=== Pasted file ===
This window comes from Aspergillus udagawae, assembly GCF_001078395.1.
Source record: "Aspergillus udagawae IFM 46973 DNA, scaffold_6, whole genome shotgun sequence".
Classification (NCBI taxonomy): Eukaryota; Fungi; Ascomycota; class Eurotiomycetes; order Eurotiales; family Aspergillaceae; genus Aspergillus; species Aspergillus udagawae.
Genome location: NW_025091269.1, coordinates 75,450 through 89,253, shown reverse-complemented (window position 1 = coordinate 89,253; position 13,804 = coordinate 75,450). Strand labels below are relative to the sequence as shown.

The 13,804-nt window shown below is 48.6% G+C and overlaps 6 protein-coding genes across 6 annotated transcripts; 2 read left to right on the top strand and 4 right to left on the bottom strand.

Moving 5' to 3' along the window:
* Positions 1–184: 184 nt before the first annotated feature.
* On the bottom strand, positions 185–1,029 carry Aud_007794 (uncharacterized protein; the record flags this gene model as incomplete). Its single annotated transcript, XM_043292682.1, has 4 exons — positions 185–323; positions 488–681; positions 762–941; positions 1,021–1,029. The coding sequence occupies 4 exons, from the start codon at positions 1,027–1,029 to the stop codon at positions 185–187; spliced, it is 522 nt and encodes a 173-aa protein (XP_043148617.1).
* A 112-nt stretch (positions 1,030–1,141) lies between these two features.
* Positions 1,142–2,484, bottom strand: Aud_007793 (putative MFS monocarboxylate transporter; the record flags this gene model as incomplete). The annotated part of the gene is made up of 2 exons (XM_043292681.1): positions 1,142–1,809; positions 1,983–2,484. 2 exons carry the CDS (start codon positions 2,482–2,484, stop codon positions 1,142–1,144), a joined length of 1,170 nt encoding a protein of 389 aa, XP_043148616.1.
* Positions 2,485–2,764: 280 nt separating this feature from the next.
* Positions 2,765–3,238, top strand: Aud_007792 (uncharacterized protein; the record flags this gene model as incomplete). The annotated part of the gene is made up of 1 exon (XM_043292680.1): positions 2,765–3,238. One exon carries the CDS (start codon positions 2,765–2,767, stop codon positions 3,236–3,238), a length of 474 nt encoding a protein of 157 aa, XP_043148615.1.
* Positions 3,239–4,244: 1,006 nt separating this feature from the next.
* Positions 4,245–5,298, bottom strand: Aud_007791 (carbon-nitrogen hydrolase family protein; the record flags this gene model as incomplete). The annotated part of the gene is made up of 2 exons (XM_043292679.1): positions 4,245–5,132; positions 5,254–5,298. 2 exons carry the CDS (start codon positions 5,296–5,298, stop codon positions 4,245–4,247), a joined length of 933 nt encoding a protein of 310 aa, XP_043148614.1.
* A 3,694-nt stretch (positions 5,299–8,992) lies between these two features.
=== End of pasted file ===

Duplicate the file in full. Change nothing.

This window comes from Aspergillus udagawae, assembly GCF_001078395.1.
Source record: "Aspergillus udagawae IFM 46973 DNA, scaffold_6, whole genome shotgun sequence".
Classification (NCBI taxonomy): Eukaryota; Fungi; Ascomycota; class Eurotiomycetes; order Eurotiales; family Aspergillaceae; genus Aspergillus; species Aspergillus udagawae.
Genome location: NW_025091269.1, coordinates 75,450 through 89,253, shown reverse-complemented (window position 1 = coordinate 89,253; position 13,804 = coordinate 75,450). Strand labels below are relative to the sequence as shown.

The 13,804-nt window shown below is 48.6% G+C and overlaps 6 protein-coding genes across 6 annotated transcripts; 2 read left to right on the top strand and 4 right to left on the bottom strand.

Moving 5' to 3' along the window:
* Positions 1–184: 184 nt before the first annotated feature.
* On the bottom strand, positions 185–1,029 carry Aud_007794 (uncharacterized protein; the record flags this gene model as incomplete). Its single annotated transcript, XM_043292682.1, has 4 exons — positions 185–323; positions 488–681; positions 762–941; positions 1,021–1,029. The coding sequence occupies 4 exons, from the start codon at positions 1,027–1,029 to the stop codon at positions 185–187; spliced, it is 522 nt and encodes a 173-aa protein (XP_043148617.1).
* A 112-nt stretch (positions 1,030–1,141) lies between these two features.
* Positions 1,142–2,484, bottom strand: Aud_007793 (putative MFS monocarboxylate transporter; the record flags this gene model as incomplete). The annotated part of the gene is made up of 2 exons (XM_043292681.1): positions 1,142–1,809; positions 1,983–2,484. 2 exons carry the CDS (start codon positions 2,482–2,484, stop codon positions 1,142–1,144), a joined length of 1,170 nt encoding a protein of 389 aa, XP_043148616.1.
* Positions 2,485–2,764: 280 nt separating this feature from the next.
* Positions 2,765–3,238, top strand: Aud_007792 (uncharacterized protein; the record flags this gene model as incomplete). The annotated part of the gene is made up of 1 exon (XM_043292680.1): positions 2,765–3,238. One exon carries the CDS (start codon positions 2,765–2,767, stop codon positions 3,236–3,238), a length of 474 nt encoding a protein of 157 aa, XP_043148615.1.
* Positions 3,239–4,244: 1,006 nt separating this feature from the next.
* Positions 4,245–5,298, bottom strand: Aud_007791 (carbon-nitrogen hydrolase family protein; the record flags this gene model as incomplete). The annotated part of the gene is made up of 2 exons (XM_043292679.1): positions 4,245–5,132; positions 5,254–5,298. 2 exons carry the CDS (start codon positions 5,296–5,298, stop codon positions 4,245–4,247), a joined length of 933 nt encoding a protein of 310 aa, XP_043148614.1.
* A 3,694-nt stretch (positions 5,299–8,992) lies between these two features.